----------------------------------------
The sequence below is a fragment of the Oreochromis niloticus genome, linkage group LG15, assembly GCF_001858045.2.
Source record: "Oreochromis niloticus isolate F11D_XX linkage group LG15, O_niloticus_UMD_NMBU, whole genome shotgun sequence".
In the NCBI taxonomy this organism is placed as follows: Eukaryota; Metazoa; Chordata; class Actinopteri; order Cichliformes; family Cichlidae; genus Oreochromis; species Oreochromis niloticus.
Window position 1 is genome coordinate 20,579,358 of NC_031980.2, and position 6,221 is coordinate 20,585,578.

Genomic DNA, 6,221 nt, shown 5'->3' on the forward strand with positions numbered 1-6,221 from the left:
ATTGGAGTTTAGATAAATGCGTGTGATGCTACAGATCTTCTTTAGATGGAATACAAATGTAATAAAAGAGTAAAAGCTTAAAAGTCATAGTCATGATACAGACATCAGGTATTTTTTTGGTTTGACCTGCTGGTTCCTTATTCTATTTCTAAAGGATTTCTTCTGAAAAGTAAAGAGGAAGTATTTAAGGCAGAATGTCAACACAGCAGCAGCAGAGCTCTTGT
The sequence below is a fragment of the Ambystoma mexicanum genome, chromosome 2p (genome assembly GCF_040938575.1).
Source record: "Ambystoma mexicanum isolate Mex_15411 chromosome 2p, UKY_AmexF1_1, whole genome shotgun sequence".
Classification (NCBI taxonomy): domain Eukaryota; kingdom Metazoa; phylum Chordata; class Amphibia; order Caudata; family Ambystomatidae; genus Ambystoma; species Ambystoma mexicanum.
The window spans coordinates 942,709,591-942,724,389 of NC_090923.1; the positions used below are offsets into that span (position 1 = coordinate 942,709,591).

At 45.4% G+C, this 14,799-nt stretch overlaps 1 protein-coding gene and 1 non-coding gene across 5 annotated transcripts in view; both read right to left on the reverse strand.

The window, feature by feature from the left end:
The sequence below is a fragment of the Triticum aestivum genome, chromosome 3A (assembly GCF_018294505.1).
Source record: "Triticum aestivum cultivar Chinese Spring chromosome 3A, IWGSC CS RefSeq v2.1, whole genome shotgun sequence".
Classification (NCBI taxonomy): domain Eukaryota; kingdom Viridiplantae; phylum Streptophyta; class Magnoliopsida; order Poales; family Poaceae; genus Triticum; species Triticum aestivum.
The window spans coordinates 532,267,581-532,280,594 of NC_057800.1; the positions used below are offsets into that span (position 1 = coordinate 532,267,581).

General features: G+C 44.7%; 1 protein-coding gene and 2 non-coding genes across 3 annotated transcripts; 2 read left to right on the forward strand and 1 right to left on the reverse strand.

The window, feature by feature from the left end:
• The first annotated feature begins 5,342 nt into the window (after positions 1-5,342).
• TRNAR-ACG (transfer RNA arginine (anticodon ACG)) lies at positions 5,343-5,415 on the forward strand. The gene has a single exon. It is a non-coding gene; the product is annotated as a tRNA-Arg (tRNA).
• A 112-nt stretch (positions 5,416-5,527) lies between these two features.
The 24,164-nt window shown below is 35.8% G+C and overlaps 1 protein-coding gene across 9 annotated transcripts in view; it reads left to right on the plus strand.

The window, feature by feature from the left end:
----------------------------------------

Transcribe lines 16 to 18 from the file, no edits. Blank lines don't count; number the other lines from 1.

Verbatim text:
The window spans coordinates 532,267,581-532,280,594 of NC_057800.1; the positions used below are offsets into that span (position 1 = coordinate 532,267,581).

General features: G+C 44.7%; 1 protein-coding gene and 2 non-coding genes across 3 annotated transcripts; 2 read left to right on the forward strand and 1 right to left on the reverse strand.

The window, feature by feature from the left end: